Modern cheating resources
Many online resources exist that can support cheating and plagiarism, and smartphones put these resources at students' fingertips even during class time or during exams.
Textbook problem solution banks
Providing full solutions to textbook problems has become a large market. Many sites offer access to textbook solutions for a relatively small monthly fee.
For example, here is a set of full worked solutions for a popular calculus textbook, via Quizlet. The cost for unlimited access to all solutions is cheap at roughly $3 USD per month.
How to check if full solutions exist for your textbook:
Just search online for the name of the book + "solutions".
AI problem solver websites
Solver websites attempt to solve any question a person throws at them. These sites are especially effective for math-related fields, but not only them.
Often these sites are effective to the point that a student can just copy/paste in the question and copy out the answer without even understanding what the question is asking, let alone being able to understand or interpret the provided solution.
Most often these sites provide full worked solutions or references for any information they provide.
For example, here's a z-test for a population mean, and here's a matrix multiplication result.
Past semester exam banks
Many websites encourage students to provide copies of past assignments or exams. (Students who do so then receive access to content uploaded by others.)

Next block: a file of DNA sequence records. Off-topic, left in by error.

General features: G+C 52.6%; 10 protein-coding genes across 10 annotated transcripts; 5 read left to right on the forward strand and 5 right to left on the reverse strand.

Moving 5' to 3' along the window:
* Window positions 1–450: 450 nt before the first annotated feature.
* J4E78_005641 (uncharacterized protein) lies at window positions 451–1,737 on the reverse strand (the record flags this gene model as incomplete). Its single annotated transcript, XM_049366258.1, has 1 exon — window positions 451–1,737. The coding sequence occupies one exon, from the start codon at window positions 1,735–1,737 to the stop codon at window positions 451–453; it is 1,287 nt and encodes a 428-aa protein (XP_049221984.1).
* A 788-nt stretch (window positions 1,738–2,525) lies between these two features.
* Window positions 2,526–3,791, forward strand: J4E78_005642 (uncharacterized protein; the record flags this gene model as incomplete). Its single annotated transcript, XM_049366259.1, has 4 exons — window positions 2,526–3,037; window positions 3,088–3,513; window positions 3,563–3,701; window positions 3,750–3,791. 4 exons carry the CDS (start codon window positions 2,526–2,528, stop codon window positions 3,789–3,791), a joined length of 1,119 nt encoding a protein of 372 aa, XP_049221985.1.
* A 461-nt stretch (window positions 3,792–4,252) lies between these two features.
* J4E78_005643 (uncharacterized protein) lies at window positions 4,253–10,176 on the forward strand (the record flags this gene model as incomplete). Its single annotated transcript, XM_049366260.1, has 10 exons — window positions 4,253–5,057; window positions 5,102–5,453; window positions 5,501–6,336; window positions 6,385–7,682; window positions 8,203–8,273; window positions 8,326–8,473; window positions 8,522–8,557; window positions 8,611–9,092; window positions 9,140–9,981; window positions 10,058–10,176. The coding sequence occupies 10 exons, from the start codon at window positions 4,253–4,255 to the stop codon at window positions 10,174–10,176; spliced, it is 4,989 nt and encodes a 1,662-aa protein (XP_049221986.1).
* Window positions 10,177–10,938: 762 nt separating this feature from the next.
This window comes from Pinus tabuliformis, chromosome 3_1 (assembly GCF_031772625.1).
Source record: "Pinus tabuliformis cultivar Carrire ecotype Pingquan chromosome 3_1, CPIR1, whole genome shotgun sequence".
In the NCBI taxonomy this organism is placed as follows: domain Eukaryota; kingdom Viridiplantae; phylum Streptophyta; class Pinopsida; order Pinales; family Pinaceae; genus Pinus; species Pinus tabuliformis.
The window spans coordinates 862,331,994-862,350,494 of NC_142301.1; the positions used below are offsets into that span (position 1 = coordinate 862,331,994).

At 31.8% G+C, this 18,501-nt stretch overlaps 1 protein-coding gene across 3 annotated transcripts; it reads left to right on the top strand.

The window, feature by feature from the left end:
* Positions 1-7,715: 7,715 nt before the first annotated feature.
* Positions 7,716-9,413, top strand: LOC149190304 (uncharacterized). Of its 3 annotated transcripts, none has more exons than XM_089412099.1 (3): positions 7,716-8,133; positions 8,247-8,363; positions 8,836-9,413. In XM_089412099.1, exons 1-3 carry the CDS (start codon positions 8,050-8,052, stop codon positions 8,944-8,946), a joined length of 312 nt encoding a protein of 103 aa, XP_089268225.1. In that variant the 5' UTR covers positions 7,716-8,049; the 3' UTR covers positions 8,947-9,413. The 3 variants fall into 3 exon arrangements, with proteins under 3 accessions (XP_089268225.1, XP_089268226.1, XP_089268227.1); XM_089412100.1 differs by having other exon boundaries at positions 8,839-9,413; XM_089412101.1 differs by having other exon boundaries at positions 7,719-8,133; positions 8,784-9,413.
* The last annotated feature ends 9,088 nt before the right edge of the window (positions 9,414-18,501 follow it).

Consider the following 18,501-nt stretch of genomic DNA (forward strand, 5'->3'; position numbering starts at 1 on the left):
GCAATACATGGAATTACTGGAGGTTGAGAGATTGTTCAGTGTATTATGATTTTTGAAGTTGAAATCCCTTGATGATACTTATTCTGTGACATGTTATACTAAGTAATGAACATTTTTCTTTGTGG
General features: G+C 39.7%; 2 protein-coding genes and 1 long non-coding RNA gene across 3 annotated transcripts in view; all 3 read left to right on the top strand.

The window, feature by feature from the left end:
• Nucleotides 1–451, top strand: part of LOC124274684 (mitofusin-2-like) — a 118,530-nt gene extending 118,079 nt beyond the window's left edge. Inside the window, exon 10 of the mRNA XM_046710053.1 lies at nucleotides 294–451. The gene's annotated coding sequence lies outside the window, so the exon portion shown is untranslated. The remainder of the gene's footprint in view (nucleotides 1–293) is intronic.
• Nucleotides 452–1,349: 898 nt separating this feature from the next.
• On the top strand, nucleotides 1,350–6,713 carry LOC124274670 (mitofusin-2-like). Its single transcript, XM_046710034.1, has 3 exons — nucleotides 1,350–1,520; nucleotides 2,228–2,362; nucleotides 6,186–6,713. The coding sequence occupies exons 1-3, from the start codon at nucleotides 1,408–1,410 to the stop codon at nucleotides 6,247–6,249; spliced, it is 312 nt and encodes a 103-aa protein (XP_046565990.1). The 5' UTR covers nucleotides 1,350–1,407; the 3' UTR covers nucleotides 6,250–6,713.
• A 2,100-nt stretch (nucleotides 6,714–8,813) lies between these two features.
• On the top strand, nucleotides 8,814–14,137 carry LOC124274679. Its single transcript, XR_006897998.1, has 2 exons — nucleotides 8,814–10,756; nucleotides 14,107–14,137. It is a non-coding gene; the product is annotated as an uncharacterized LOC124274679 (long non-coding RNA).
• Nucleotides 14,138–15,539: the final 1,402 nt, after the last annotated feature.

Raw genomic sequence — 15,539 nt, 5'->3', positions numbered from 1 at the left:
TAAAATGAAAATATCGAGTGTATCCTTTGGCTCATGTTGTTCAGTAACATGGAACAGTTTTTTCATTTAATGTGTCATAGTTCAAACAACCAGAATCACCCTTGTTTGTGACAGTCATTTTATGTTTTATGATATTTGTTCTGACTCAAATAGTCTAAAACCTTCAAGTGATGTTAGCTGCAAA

In some cases, answers are also provided for these questions.
Many such documents have been uploaded by SolBridge students. Course Hero is the largest example.
Sites with large repositories of SolBridge exams
AI writing tools
Many online tools exist that can take a source text and paraphrase it well enough that Turnitin will not flag it as plagiarism. Student work written in this way may not technically meet the definition of plagiarism, but nonetheless it becomes possible for students to complete a writing or essay assignment without any significant effort on their part.
AI writing tools
Modern text generation AI programs are capable of creating original writing from simple text prompts. The results are high quality and are difficult to distinguish from work written by a human. You can read a sample AI essay here and here.
General text generation
Detecting work done by AI
AI paraphrasing: Turnitin is still able to recognize paraphrased text if the paraphrasing is minimal (e.g. a few adjectives or adverbs here or there).
AI writing: Turnitin is currently not able to detect this type of plagiarism since the generated text is novel and does not exist in any searchable database. However, there are still some possible ways of detecting AI-written work.
Be suspicious of work where the quality of the writing itself(phrasing, structure, etc.) is unusually high.
Be suspicious of work contains confidently stated factual errors, especially if that the factual errors relate to items that should be obvious or well-known to a high achieving student in your course. These errors will often be regarding obscure information or very recent developments in a particular field.
Use a detection tool:
Please note that none of these tools are fully reliable, as freely admitted by their creators, and future AI writing tools will likely fool these tools.
OpenAI's text classifier
Requires a free account